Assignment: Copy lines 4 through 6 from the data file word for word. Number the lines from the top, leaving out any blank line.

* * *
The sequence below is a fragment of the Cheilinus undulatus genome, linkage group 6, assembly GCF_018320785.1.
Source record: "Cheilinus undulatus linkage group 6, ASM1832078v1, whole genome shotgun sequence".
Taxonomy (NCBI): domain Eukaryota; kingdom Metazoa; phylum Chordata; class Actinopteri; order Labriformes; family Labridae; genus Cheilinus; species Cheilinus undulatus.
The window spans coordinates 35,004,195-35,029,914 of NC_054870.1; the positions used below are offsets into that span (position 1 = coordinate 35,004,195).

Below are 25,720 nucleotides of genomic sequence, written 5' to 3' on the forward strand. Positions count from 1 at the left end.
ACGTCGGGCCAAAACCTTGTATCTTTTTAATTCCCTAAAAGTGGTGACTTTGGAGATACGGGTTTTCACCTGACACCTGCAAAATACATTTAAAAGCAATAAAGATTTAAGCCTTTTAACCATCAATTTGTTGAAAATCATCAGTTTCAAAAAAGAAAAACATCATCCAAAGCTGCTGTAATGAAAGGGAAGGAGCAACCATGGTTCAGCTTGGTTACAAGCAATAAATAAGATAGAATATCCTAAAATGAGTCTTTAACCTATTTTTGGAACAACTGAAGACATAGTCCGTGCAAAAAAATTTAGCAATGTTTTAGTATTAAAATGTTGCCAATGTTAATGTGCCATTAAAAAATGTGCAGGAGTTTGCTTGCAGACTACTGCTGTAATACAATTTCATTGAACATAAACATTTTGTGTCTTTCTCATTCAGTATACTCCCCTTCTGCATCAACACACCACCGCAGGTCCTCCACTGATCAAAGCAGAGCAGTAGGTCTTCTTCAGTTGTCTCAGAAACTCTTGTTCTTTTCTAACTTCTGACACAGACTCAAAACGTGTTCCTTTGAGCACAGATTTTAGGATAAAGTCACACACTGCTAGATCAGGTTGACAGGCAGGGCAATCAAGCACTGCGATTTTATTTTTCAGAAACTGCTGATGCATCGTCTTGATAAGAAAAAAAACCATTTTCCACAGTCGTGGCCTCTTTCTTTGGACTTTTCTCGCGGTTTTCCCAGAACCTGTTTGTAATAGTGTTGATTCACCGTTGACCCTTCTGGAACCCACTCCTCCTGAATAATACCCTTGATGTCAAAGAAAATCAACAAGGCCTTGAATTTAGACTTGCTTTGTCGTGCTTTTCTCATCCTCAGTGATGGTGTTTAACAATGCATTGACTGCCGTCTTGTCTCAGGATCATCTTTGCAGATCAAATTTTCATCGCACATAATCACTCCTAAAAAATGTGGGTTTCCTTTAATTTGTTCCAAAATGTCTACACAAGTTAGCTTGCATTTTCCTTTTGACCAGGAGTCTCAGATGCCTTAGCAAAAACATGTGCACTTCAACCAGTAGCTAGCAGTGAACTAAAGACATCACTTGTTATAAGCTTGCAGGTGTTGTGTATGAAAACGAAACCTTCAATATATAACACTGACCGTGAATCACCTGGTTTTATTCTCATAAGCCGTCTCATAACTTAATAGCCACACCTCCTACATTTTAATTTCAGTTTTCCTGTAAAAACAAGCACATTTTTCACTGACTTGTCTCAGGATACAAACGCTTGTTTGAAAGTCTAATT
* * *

The window spans coordinates 35,004,195-35,029,914 of NC_054870.1; the positions used below are offsets into that span (position 1 = coordinate 35,004,195).

Below are 25,720 nucleotides of genomic sequence, written 5' to 3' on the forward strand. Positions count from 1 at the left end.
ACGTCGGGCCAAAACCTTGTATCTTTTTAATTCCCTAAAAGTGGTGACTTTGGAGATACGGGTTTTCACCTGACACCTGCAAAATACATTTAAAAGCAATAAAGATTTAAGCCTTTTAACCATCAATTTGTTGAAAATCATCAGTTTCAAAAAAGAAAAACATCATCCAAAGCTGCTGTAATGAAAGGGAAGGAGCAACCATGGTTCAGCTTGGTTACAAGCAATAAATAAGATAGAATATCCTAAAATGAGTCTTTAACCTATTTTTGGAACAACTGAAGACATAGTCCGTGCAAAAAAATTTAGCAATGTTTTAGTATTAAAATGTTGCCAATGTTAATGTGCCATTAAAAAATGTGCAGGAGTTTGCTTGCAGACTACTGCTGTAATACAATTTCATTGAACATAAACATTTTGTGTCTTTCTCATTCAGTATACTCCCCTTCTGCATCAACACACCACCGCAGGTCCTCCACTGATCAAAGCAGAGCAGTAGGTCTTCTTCAGTTGTCTCAGAAACTCTTGTTCTTTTCTAACTTCTGACACAGACTCAAAACGTGTTCCTTTGAGCACAGATTTTAGGATAAAGTCACACACTGCTAGATCAGGTTGACAGGCAGGGCAATCAAGCACTGCGATTTTATTTTTCAGAAACTGCTGATGCATCGTCTTGATAAGAAAAAAAACCATTTTCCACAGTCGTGGCCTCTTTCTTTGGACTTTTCTCGCGGTTTTCCCAGAACCTGTTTGTAATAGTGTTGATTCACCGTTGACCCTTCTGGAACCCACTCCTCCTGAATAATACCCTTGATGTCAAAGAAAATCAACAAGGCCTTGAATTTAGACTTGCTTTGTCGTGCTTTTCTCATCCTCAGTGATGGTGTTTAACAATGCATTGACTGCCGTCTTGTCTCAGGATCATCTTTGCAGATCAAATTTTCATCGCACATAATCACTCCTAAAAAATGTGGGTTTCCTTTAATTTGTTCCAAAATGTCTACACAAGTTAGCTTGCATTTTCCTTTTGACCAGGAGTCTCAGATGCCTTAGCAAAAACATGTGCACTTCAACCAGTAGCTAGCAGTGAACTAAAGACATCACTTGTTATAAGCTTGCAGGTGTTGTGTATGAAAACGAAACCTTCAATATATAACACTGACCGTGAATCACCTGGTTTTATTCTCATAAGCCGTCTCATAACTTAATAGCCACACCTCCTACATTTTAATTTCAGTTTTCCTGTAAAAACAAGCACATTTTTCACTGACTTGTCTCAGGATACAAACGCTTGTTTGAAAGTCTAATT